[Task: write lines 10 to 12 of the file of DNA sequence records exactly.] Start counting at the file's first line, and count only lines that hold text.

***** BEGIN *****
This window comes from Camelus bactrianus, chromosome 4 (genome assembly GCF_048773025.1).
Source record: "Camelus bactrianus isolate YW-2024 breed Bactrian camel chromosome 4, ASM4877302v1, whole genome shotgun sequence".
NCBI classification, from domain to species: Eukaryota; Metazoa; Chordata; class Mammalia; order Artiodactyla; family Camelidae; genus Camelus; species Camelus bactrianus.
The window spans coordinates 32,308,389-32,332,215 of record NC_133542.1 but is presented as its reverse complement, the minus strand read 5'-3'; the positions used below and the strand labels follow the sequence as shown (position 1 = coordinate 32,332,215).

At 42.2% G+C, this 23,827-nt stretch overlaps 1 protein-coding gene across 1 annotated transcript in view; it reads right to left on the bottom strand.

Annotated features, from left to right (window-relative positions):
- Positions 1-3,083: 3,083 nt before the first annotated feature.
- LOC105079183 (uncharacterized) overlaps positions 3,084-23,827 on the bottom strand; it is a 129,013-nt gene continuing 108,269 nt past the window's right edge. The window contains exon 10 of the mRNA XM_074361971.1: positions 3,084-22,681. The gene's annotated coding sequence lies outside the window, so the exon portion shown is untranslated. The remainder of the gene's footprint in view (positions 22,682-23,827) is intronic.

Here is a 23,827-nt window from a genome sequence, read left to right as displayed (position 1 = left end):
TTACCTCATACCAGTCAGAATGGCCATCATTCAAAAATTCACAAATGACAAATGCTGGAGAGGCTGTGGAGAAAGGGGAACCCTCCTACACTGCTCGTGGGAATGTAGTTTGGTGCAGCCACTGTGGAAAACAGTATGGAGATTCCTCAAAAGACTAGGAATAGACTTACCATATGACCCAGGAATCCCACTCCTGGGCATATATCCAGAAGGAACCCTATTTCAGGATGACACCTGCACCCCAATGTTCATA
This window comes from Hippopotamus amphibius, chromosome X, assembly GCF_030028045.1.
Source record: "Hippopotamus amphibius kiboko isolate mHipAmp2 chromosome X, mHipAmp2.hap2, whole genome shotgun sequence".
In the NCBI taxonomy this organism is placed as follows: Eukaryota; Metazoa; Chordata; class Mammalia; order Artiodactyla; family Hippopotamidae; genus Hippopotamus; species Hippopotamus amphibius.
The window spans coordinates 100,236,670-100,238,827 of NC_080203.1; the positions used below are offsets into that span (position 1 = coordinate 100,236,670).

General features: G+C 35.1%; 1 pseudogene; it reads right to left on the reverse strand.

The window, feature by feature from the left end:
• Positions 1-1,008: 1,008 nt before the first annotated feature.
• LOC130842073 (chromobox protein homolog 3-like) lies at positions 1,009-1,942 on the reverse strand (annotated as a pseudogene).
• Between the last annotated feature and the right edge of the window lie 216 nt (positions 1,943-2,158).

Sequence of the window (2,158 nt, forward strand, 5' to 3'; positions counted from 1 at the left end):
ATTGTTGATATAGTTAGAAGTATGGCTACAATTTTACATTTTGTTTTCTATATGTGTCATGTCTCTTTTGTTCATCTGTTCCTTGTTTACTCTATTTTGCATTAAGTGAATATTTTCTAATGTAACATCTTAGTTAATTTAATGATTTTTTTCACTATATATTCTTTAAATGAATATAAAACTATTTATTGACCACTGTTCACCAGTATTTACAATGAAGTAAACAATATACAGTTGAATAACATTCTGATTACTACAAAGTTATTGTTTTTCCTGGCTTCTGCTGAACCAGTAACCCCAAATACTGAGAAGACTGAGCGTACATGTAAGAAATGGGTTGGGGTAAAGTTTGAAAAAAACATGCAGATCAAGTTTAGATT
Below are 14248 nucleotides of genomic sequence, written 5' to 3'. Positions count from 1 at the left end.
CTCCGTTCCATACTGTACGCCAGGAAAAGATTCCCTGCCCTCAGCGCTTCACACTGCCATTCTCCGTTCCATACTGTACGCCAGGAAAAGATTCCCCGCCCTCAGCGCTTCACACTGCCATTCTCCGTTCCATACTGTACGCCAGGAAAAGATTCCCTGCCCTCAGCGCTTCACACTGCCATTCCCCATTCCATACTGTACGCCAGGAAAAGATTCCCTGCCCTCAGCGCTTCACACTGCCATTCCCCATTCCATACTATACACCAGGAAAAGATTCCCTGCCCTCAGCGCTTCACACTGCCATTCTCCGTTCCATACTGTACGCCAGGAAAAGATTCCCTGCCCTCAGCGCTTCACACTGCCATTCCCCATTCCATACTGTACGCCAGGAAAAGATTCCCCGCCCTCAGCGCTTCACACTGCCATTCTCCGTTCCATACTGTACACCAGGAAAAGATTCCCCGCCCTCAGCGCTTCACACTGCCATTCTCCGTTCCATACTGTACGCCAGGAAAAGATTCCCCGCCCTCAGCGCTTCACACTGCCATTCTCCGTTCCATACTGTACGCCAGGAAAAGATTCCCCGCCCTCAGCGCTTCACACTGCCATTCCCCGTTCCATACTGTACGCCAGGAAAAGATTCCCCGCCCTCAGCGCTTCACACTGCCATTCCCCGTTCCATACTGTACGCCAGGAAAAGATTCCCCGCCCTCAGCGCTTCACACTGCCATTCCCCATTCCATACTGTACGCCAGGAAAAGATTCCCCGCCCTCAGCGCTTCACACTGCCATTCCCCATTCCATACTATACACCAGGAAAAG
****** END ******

TTACCTCATACCAGTCAGAATGGCCATCATTCAAAAATTCACAAATGACAAATGCTGGAGAGGCTGTGGAGAAAGGGGAACCCTCCTACACTGCTCGTGGGAATGTAGTTTGGTGCAGCCACTGTGGAAAACAGTATGGAGATTCCTCAAAAGACTAGGAATAGACTTACCATATGACCCAGGAATCCCACTCCTGGGCATATATCCAGAAGGAACCCTATTTCAGGATGACACCTGCACCCCAATGTTCATA
This window comes from Hippopotamus amphibius, chromosome X, assembly GCF_030028045.1.
Source record: "Hippopotamus amphibius kiboko isolate mHipAmp2 chromosome X, mHipAmp2.hap2, whole genome shotgun sequence".